New Delhi, Feb 1: Finance Minister Arun Jaitley today described demonetisation as "bold and decisive" measure saying it will have a multiplier effect on the economy and make GDP cleaner, bigger and real.
"Demonetisation of high denomination bank notes was in continuation of a series of measures taken by our Government during the last two years. It is a bold and decisive measure. For several decades, tax evasion for many has become a way of life," he said in the Budget speech of 2017-18.
Drop in economic activity, if any, on account of the currency squeeze during the remonetisation period is expected to have only a transient impact on the economy, he said. Demonetisation seeks to create a new 'normal' wherein the GDP would be bigger, cleaner and real, he said, adding, "this exercise is part of our Governments resolve to eliminate corruption, black money, counterfeit currency and terror funding".
He also said demonetisation has strong potential to generate long-term benefits in terms of reduced corruption, greater digitisation of the economy, increased flow of financial savings and greater formalisation of the economy, all of which would eventually lead to higher GDP growth and tax revenues. Noting that the demonetisation helps to transfer resources from the tax evaders to the government, he said, it can use them for the welfare of the poor and the deprived.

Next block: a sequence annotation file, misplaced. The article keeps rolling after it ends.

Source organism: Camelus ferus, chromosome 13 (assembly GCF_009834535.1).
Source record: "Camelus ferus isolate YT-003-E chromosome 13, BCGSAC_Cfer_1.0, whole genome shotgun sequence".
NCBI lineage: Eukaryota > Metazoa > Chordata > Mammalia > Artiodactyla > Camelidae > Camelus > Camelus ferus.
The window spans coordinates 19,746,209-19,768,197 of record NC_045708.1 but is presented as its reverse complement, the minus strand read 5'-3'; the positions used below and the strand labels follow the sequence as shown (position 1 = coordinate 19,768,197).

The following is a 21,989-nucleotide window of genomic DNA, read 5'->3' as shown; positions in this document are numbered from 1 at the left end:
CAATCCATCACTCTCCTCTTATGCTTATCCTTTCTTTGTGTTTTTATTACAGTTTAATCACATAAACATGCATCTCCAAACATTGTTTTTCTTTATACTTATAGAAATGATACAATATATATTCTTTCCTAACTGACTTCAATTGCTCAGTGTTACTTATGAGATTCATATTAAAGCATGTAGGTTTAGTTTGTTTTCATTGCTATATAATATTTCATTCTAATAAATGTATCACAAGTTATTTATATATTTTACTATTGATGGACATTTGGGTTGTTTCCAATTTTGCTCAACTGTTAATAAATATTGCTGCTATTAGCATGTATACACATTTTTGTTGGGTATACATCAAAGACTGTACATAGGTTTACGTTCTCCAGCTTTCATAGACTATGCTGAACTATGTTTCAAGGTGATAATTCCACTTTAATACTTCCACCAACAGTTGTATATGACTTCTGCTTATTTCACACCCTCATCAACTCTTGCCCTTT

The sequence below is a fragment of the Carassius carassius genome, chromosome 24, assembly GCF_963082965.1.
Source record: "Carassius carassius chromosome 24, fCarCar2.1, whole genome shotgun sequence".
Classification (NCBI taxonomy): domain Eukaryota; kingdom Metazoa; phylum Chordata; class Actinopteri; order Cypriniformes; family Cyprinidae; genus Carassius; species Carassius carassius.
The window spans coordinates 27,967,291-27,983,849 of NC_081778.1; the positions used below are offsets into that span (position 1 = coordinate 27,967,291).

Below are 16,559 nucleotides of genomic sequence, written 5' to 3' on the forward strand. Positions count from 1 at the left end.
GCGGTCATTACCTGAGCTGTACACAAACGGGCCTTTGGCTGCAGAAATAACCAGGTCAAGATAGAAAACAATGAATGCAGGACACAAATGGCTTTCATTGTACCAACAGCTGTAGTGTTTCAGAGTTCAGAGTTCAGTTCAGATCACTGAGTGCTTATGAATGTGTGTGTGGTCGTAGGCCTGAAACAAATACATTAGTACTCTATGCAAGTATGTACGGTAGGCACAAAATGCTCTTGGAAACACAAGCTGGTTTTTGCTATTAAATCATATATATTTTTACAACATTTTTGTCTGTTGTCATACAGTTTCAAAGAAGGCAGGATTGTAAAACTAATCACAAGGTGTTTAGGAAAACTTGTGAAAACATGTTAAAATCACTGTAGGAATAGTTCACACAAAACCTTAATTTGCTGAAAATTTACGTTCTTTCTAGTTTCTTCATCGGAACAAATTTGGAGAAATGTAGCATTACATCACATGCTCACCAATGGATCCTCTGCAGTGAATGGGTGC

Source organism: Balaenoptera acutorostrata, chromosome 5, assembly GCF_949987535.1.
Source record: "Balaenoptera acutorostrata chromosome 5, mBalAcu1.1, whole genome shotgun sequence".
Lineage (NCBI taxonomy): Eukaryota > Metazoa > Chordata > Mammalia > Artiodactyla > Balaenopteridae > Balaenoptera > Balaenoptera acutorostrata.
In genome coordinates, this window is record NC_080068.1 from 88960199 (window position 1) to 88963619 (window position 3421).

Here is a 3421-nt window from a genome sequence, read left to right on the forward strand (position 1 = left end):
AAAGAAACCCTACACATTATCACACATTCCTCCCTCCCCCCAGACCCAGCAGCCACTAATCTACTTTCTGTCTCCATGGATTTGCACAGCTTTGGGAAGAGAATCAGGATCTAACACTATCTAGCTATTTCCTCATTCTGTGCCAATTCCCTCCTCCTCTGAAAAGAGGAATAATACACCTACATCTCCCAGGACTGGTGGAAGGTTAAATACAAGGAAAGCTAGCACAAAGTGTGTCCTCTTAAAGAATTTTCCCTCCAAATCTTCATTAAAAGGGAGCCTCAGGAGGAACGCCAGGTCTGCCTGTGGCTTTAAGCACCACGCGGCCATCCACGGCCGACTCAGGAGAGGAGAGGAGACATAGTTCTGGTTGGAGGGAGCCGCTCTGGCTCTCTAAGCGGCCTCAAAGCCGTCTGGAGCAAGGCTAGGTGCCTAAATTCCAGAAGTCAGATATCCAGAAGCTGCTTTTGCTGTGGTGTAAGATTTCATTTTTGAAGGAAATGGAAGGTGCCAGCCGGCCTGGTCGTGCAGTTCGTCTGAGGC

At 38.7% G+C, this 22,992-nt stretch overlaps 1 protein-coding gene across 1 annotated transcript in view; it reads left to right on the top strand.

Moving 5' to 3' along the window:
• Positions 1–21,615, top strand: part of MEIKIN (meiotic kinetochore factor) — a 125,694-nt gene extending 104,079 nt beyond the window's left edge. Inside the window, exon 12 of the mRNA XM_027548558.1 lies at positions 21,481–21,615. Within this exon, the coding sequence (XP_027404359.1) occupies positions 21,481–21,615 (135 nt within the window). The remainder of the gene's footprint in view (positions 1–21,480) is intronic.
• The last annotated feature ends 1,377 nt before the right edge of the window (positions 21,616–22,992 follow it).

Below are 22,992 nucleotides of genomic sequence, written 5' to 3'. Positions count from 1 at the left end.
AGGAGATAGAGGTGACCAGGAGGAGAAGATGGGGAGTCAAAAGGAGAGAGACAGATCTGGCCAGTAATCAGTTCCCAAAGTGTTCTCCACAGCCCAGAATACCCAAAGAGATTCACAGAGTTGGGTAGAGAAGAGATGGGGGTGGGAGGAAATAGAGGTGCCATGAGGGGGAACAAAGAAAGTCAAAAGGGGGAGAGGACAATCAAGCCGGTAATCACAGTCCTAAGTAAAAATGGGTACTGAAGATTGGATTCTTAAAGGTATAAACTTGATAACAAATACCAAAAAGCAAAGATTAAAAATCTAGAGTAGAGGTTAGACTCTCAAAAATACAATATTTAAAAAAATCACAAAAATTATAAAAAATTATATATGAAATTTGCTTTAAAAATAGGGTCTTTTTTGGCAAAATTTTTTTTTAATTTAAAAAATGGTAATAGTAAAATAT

"There is early evidence of an increased capacity of banks to lend at reduced interest rates and a huge shift towards digitisation among all sections of society. We firmly believe that demonetisation and GST which were built on the third transformational achievement of our Government, namely, the JAM vision, will have an epoch making impact on our economy and the lives of our people," he said.
The surplus liquidity in the banking system, created by demonetisation, will lower borrowing costs and increase the access to credit, he said, adding, this will boost economic activity, with multiplier effects. "Thanks to the surplus liquidity created by demonetisation, the banks have already started reducing their lending rates, including those for housing," he said.
Expressing confidence that the pace of remonetisation has picked up and will soon reach comfortable levels, he said, the effects of demonetisation are not expected to spill over into the next year. Like all reforms, he said this measure is obviously disruptive, as it seeks to change the retrograde status quo.
"It will be our endeavour to improve upon these fiscal numbers, especially the fiscal deficit, in the next year, through greater focus on quality of expenditure and higher tax realisation from the huge cash deposits in Banks, triggered by demonetisation," he added.